The Evolution of Land Law: some French and Scottish Perspectives

The Evolution of Land Law: some French and Scottish Perspectives

This is a past event

This event is inspired by a book entitled La propriété foncière du Code civil. Un sol surface appelé à devenir volume (translated as Land ownership of the French Civil Code: when land surface area in 2D becomes a 3D object). The book – written by one of the speakers at this event, Maître David Richard – was published by Edilivre in Paris in 2019. The main objective of the book is to explain how the legal concepts of property rights in land have evolved since the French Civil Code entered into force in 1804. The Code founded a new era regarding the relationship between man and goods, and particularly land, which was seen at that time as the prime resource.

At this event, Maître Richard will offer perspectives from a French lawyer on the evolution of land law, with those perspectives tailored for a Scottish audience. The event will be chaired by Malcolm Combe, who will respond with some Scottish perspectives on the evolution of land law and policy. The event will be conducted in English.

The first part of the presentation will explain how French lawyers adapted the concept of “absolute property”, which up until that point applied perfectly for land when perceived as a two-dimensional surface area. The original concept was associated with a materialistic vision of land. Whilst such an approach was very powerful in some respects, it was also limited and partially false thus requiring a new way of perceiving land and, ultimately, the concept of absolute property. This conceptual evolution, driven by many factors, therefore allowed the organisation of real estate not only horizontally but also vertically. A response from a Scottish perspective will then be offered.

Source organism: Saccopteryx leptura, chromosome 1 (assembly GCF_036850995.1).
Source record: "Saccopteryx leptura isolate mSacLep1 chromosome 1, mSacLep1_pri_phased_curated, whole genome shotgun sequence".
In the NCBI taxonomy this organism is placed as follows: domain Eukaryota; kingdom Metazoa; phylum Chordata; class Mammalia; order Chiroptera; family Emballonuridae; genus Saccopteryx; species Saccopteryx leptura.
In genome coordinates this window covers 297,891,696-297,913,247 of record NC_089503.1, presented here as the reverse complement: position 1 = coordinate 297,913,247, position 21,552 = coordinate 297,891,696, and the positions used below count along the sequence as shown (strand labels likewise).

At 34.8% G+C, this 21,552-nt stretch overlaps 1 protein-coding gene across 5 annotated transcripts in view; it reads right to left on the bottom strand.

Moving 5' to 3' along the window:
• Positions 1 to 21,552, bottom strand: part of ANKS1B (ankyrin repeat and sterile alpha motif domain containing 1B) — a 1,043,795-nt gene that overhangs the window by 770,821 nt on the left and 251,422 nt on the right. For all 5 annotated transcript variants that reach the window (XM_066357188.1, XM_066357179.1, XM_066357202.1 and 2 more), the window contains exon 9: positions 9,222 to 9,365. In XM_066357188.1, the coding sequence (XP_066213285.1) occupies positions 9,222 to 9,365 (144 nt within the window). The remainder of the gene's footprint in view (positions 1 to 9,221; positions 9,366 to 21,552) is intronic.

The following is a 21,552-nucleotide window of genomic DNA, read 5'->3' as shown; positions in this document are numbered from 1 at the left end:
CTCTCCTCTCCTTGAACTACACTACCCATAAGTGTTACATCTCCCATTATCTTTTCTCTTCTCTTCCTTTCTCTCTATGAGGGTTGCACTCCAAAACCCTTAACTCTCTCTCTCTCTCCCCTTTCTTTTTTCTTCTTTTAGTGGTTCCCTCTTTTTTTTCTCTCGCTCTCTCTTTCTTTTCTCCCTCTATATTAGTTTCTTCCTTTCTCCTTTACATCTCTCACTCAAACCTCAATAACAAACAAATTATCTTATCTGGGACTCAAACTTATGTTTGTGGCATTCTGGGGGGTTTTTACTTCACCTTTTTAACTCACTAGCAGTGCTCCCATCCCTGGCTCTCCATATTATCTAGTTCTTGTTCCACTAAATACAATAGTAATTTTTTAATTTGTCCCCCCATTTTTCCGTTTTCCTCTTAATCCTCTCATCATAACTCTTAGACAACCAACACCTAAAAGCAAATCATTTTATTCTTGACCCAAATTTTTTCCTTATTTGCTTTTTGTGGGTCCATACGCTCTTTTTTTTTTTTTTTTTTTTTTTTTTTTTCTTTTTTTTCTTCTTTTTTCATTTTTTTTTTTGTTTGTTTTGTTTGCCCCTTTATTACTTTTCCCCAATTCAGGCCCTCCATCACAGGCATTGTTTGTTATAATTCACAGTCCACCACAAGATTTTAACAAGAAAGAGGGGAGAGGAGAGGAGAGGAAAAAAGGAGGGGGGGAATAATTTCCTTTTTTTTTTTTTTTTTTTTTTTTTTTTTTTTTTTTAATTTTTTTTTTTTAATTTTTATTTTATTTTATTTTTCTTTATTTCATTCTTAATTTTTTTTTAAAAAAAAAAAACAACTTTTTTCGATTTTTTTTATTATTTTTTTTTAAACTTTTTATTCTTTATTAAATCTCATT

In the second part of the presentation the focus will be on social changes that were imposed on lawyers to adapt the legal concept of property. At the beginning of the 19th century, France, like the rest of Europe, was moving from a predominantly rural society to a country driven by urban development, resulting in land no longer being viewed as a surface area for agricultural purposes but rather as a three-dimensional object. Several changes can be identified to characterize this evolution, each of them producing tensions within the concept of immoveable property and, consequently, forcing it to be extensively modified. At this stage, a further Scottish response will be offered, then contributions will be invited from guests.

Malcolm Combe and Dr David Richard
Hosted by
The School of Law
Taylor C11

No Booking required.  All are welcome.